Proper Pike River memorial essential
The Pike River tragedy drags to its unhappy end. The families of the 29 miners are left unsatisfied and unconvinced that the bodies of their loved ones could not have been retrieved. They are rightly angry that nobody suffered any legal punishment for this dreadful disaster. And yet even the families also want to move on after their four years of agony.
The best result is the decision to build a proper memorial at the site with the help and advice of the families themselves. The Government has promised $2 million from the retrieval fund and says it will look favourably on any request for more money. And so it should. The mine is now a burial site and is hallowed ground.
It should be made into a beautiful place for meditation and remembrance, primarily for the families but also for the rest of New Zealand. The loss of the 29 men at Pike River is a tragedy not just for the community of the West Coast but for the whole country. It is also a lesson for everybody. We can do nothing about the tragedy. We can learn the lessons and mourn the men.
Politicians have suggested that Solid Energy's decision not to re-enter the mine is somehow a commercial one. Some have suggested that the company took an unrealistic "zero-risk" approach. This seems unfair. Solid Energy chairwoman Pip Dunphy says the company was responsible for the lives of those it sent back down the mine. It therefore had to take the most rigorous possible approach to the question of risk. It should be added that this puts it into a more difficult position than that of the safety expert who said he was prepared to enter the mine himself. He was entitled to speak on his own behalf, but the company would be responsible for everyone it allowed into the mine. This is profoundly disappointing and frustrating for the families, and anyone in their situation would feel exactly the same.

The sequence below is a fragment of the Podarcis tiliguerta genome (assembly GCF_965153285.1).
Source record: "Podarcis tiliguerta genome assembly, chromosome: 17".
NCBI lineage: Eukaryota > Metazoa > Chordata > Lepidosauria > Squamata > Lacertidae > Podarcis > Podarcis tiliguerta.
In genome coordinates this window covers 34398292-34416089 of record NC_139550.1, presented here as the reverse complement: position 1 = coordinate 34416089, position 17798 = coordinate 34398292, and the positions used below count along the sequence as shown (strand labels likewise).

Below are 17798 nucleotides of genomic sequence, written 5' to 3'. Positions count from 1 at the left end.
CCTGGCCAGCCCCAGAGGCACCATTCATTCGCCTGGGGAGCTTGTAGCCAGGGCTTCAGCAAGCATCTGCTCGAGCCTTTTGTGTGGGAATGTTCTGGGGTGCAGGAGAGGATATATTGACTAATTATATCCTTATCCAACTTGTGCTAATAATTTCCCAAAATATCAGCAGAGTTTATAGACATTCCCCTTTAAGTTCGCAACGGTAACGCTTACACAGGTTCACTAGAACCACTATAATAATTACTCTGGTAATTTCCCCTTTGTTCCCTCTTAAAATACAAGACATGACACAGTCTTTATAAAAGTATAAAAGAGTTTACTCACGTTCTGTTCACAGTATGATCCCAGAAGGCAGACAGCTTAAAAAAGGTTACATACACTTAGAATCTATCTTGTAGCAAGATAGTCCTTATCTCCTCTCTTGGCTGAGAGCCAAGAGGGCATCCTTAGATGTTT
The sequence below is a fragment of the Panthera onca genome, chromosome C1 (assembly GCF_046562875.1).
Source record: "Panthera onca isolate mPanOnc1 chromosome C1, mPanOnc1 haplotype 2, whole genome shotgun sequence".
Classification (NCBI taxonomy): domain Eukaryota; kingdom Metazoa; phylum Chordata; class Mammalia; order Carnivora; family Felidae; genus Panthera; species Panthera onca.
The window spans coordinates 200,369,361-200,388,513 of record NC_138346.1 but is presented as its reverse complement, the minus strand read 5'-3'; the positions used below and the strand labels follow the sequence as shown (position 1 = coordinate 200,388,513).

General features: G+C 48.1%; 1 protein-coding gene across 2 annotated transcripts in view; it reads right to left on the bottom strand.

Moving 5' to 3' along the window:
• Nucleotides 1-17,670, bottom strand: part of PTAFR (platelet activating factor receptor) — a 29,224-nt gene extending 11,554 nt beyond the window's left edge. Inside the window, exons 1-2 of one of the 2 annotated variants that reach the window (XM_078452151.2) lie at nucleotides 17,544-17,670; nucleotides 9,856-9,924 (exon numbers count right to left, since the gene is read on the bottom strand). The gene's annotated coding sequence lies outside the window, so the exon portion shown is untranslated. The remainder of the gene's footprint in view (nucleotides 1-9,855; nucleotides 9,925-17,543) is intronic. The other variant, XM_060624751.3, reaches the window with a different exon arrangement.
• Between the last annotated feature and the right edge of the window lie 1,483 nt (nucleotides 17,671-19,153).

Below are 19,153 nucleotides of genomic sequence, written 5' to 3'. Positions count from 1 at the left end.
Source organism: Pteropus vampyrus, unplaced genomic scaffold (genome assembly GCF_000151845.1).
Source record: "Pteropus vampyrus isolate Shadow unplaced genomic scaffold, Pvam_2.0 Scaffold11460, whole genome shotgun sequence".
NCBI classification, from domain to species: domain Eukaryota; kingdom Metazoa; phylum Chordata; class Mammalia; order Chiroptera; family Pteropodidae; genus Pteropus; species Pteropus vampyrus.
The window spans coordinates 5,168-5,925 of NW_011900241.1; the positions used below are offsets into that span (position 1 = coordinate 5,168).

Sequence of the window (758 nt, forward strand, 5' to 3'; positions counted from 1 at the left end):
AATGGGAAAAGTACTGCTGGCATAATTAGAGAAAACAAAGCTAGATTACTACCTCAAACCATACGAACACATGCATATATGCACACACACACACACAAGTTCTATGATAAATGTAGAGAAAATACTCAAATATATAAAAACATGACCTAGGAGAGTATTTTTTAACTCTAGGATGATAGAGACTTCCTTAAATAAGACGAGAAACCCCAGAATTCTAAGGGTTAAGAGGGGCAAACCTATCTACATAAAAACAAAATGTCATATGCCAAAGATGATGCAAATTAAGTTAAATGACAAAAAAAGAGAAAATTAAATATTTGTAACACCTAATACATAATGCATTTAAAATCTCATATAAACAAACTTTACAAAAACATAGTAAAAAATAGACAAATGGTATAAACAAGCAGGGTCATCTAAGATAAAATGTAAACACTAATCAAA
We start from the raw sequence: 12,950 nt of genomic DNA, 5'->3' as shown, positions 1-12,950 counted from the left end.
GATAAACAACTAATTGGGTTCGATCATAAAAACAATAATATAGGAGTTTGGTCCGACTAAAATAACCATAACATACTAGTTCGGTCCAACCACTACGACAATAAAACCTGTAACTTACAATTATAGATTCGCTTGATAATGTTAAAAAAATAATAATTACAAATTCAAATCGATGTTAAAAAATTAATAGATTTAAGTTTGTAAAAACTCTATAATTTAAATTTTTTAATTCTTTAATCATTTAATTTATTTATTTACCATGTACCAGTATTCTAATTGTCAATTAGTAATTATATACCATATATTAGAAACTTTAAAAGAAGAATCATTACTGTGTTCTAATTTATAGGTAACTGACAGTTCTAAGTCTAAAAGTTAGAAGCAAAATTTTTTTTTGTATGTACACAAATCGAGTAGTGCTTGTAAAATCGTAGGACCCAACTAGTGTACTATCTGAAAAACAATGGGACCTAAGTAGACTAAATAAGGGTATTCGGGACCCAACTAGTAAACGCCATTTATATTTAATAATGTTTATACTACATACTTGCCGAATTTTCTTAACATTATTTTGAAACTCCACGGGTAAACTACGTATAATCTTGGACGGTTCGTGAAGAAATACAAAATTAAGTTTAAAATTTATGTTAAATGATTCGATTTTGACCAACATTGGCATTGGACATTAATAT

John Key has also been criticised for making rash promises soon after the explosion about the retrieval of the men. There is some truth in this, and his pledge raised hopes among the families that in the course of four years have been slowly extinguished. This is another reason why the Government must do everything it can to honour the men left buried in the mine and to help the families come to terms with their loss.
There is a suggestion that the Government might bring a civil action in the case, although lawyers point out that many witnesses are now in Australia and cannot be forced to return. There is a theoretical case for bringing the action, given the disappointing outcome of the criminal case, but in practice the prospects of success are dim. And families' spokesman Bernie Monk admits that "I've got to start asking myself, do I want to go through another three or four years of agony?"
The lesson has been learned that light-handed safety regulations are a contradiction in terms. We have now returned to more rational systems and there has been a move away from neo-liberal nonsense in the whole area of work safety, and that is a good thing. The price of the lesson, however, was 29 lost lives, and that is a dreadful price to pay. The explosion at Pike River leaves a chasm of agony and grief.
The Dominion Post